A group of America’s finest—28 Army soldiers from Fort Dix in New Jersey—visited the Penn Museum on Monday, Jan. 11, for a special tour of “Iraq’s Ancient Past: Rediscovering Ur’s Royal Cemetery,” an exhibit that features 4,500-year-old art and artifacts excavated by Museum staffers in the 1920s-30s at the royal tombs of Ur.
The Museum is closed to the public on Mondays but was opened exclusively for the soldiers, some of whom have already served in Iraq and Afghanistan.
C. Brian Rose, deputy director of the Museum, welcomed the soldiers and gave a short introduction. Katherine Blanchard, keeper of the Museum’s Near East Section, led the tour.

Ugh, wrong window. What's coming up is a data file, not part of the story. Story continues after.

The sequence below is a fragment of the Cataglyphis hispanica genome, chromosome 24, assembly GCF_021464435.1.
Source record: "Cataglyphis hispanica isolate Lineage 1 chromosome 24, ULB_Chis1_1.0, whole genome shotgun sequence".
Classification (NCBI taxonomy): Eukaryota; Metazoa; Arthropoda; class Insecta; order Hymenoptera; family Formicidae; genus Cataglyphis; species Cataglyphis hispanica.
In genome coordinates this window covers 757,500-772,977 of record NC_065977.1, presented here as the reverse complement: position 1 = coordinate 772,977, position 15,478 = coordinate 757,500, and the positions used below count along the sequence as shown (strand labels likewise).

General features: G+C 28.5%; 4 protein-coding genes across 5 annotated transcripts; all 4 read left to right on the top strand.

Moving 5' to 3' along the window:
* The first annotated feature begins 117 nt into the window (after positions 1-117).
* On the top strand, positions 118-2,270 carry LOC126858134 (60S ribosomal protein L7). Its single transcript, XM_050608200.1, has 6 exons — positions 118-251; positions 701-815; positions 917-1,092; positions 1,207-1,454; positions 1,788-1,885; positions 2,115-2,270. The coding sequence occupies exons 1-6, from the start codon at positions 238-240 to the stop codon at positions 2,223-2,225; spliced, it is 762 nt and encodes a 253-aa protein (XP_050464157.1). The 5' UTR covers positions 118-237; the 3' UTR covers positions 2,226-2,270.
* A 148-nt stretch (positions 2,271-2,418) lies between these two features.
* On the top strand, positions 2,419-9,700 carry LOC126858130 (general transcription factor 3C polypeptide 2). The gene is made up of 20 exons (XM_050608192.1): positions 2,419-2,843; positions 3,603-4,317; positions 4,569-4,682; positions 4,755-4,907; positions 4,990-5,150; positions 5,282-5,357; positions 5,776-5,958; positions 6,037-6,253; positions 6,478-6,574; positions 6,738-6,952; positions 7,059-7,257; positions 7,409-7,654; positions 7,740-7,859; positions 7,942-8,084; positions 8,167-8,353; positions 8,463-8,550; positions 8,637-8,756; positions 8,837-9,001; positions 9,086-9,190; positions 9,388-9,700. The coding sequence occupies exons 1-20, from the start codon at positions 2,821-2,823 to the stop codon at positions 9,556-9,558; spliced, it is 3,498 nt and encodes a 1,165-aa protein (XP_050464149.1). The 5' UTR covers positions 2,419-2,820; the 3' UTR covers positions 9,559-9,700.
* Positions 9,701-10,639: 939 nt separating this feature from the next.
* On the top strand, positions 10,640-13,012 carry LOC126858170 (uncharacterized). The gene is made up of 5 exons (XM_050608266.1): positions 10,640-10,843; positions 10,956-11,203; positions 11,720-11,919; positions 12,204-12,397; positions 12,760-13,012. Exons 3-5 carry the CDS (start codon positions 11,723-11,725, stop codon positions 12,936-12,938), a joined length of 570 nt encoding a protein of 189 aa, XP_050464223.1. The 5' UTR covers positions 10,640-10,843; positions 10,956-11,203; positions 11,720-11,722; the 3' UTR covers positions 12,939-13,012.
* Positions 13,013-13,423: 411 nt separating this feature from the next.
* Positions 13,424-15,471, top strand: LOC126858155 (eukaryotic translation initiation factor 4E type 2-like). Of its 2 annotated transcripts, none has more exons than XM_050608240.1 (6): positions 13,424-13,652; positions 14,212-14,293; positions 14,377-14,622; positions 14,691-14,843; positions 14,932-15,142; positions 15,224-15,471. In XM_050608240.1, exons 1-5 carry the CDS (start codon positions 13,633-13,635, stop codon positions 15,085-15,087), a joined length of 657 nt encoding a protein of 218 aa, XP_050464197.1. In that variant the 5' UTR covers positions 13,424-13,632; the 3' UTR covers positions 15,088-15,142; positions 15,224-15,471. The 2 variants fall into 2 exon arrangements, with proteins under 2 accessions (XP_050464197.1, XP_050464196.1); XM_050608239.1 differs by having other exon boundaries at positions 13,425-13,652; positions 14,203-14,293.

Rose traveled to Fort Dix in November to speak to soldiers about cultural heritage issues and the looting of archaeological sites in Iraq and Afghanistan. The Museum visit was a follow-up opportunity for the soldiers to see and learn more about the region’s rich cultural heritage.
Staff Sergeant Stefanie Mason, who served in Iraq in 2004, recognized some of the relics from her time in Iraq. “I think it’s great having it preserved,” she says. “It’s important for people to see.”
Major Brian Stoll, who served in Iraq in 2003, examined an enlarged photograph of the Ur ziggarat, a large pyramid. “I toured around Ur for about a day. We got to go up onto the top of the ziggarat,” he says. Recalling his experience at the site, he noted, “There is a feeling of a presence of history.”
Sergeant Brian Diepa heard Rose’s November talk and remarked, “It was great. It motivated us to maintain and preserve their heritage.”
The soldiers have been deployed to Afghanistan. For more information about the exhibit, click here.
Originally published on January 15, 2010